Query Critique #1
Updated: May 6, 2018
Greetings, all! This is the first in a series of free query critiques I'll be doing on the blog. If you'd like to see your anonymous query here, email it to email@example.com. Thanks, mysterious querier, for volunteering to be first!
Genre: Middle Grade Adventure
I saw that you are looking for a funny and whimsical middle grade novel, so I think you will enjoy MANUSCRIPT TITLE. [Great to personalize the query to the agent. Make sure to avoid parroting back their website/MSWL, though.] In my book, four kids gain superpowers, but all of the powers come with a crucial, and funny, weakness. [You don’t want to describe to the agent what your book is “about.” Let the query do this!] It will appeal to readers who enjoyed Alcatraz Versus the Evil Librarians. [You want to all CAPS book titles as sometimes formatting gets lost in the email process.] It is complete at 53,000 words. [Good!]
Jaden thought it was going to be a normal field trip. Get in, get out, and get back to the things he actually cared about: making the swim team and getting a new high score in Tetris. [This is a good example of setting up “the status quo.”]
Then they found the box.
Jaden knew he and his friends shouldn’t have opened the box. [Try to avoid saying what your character “knows” (or thinks, or understands, or realizes, etc.) because those are writing crutch words and let you avoid the showing in favour of the telling.] And they definitely shouldn’t have drunk the strange, obviously-came-from-a-secret-government-program vials they found inside.
But they did, and that’s when the weird stuff started. One second, Jaden was in his bedroom. The next, he was on an empty train platform. Something similar happened to everyone else that drank the vials. [Just go ahead and tell us.] Raheem, the new kid, had illusions he couldn’t control pouring out of his face. [I’m not sure I’m picturing this right. Maybe reword?] Kendra, the nerdiest girl in Jaden’s class, was making pencil monsters come alive, and her sister, Teagan, is moving things with her mind, sort of. [Watch your tense. In general, queries should be written in third-person present tense no matter what POV or tense your book is in. You’re mostly writing this in past, except here you slip to present. Try to switch it all to present.] When Jaden’s best friend, Scott, learned about these magic tricks, Scott was he’s [it’s not confusing who “he” is here, so you can avoid saying “Scott” twice] certain they would all become superheroes.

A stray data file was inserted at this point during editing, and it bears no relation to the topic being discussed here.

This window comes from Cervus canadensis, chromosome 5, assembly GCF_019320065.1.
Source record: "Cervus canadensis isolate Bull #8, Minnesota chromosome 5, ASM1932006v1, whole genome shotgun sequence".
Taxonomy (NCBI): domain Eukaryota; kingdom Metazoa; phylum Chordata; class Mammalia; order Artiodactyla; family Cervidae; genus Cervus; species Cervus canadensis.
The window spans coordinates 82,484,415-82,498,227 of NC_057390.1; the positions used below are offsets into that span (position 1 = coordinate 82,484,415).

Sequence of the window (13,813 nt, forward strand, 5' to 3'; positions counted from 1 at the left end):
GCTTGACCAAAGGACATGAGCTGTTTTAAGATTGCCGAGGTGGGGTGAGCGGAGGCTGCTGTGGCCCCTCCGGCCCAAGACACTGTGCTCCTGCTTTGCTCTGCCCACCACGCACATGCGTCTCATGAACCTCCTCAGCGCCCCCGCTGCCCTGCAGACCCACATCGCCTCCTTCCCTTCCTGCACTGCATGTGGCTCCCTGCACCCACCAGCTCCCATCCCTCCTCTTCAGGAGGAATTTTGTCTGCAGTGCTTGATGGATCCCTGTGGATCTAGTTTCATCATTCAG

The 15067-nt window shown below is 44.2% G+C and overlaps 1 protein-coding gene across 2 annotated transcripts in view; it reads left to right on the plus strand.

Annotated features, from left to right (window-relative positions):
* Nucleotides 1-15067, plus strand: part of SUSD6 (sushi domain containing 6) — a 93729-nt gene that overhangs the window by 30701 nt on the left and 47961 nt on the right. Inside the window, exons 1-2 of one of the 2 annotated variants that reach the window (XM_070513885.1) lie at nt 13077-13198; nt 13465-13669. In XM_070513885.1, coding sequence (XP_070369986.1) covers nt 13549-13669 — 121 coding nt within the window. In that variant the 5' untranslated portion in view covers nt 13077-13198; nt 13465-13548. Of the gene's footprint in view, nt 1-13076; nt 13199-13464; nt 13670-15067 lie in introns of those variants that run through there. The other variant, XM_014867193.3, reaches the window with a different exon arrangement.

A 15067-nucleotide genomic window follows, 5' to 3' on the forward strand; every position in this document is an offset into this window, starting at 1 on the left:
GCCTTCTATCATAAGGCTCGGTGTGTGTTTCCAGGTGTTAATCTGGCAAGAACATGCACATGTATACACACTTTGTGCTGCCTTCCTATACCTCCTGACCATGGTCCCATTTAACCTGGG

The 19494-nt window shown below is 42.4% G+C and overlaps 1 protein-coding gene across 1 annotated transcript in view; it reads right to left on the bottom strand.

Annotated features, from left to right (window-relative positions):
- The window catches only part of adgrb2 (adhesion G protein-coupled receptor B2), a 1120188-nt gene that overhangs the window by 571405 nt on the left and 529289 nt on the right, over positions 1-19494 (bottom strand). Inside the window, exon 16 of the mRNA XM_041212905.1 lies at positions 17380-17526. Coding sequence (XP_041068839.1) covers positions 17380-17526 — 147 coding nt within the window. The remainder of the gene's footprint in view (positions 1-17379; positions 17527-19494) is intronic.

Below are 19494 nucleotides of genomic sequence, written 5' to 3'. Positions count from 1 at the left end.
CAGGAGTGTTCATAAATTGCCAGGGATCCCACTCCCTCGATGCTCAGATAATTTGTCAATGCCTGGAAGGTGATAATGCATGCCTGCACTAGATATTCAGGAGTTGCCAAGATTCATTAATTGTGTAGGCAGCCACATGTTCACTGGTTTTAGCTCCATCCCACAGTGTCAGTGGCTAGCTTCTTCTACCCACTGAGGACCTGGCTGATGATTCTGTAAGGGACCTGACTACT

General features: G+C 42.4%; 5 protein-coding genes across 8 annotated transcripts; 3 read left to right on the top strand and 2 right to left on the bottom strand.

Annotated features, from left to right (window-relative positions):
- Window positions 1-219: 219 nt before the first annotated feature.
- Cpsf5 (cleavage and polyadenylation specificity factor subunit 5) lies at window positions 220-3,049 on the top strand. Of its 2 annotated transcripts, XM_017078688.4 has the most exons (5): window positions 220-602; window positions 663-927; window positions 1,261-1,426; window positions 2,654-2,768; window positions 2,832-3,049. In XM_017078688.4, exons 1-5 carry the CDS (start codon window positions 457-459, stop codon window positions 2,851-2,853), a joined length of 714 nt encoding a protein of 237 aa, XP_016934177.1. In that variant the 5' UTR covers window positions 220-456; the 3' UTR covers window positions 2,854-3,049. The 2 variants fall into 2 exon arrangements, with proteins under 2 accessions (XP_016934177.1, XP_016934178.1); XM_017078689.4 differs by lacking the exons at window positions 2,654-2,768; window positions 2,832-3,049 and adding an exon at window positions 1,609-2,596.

But, [no need for a “but”] wWhen Agent Sarah Bloomfield showed up at his school, Jaden was sure that he would be shipped off to live out the rest of his days as a lab rat. There’s only one thing left they can do: everyone who drank the vials must teams up in order to save all of their skins.
As if outwitting a government agent wasn’t enough, Jaden has to babysit his little sister, deal with two super powered fugitives who are also on the run from Agent Bloomfield, and make sure his dad doesn’t find out about all the trouble he’s getting into. [I would lose this paragraph. You have a good hook with “team up in order to save their skins” and this paragraph is a kind of “aside.” If you want to include this, you should incorporate it into the earlier paragraphs. However, you want to really concentrate on the A-Plot of your book in the query and not get lost in the weeds of subplots.]
At least he can teleport. Well, he can teleport to bus stops. [This is great humour that shows what the book might sound like. You would just have to massage this a little bit to fit if you take out the previous paragraph.]
Thank you for your consideration,. I am a former bureaucrat currently rehabbing myself in teacher’s college. If I’m not teaching sixth graders the finer points of sentence structure, I can be found playing rugby in the sun, biking in any weather, or at my writing group. This is my first novel. [This is a great example of a bio paragraph for someone without writing credits. Having short, interesting tidbits about yourself really works! (Some agents don’t even want that, but they’re not going to reject you for having it.) Avoid mentioning this is your first (or second, etc.) novel. No point in bringing attention to it. However, if you’ve queried them with a manuscript previously, it’s usually good form to mention that, especially if they requested that manuscript.]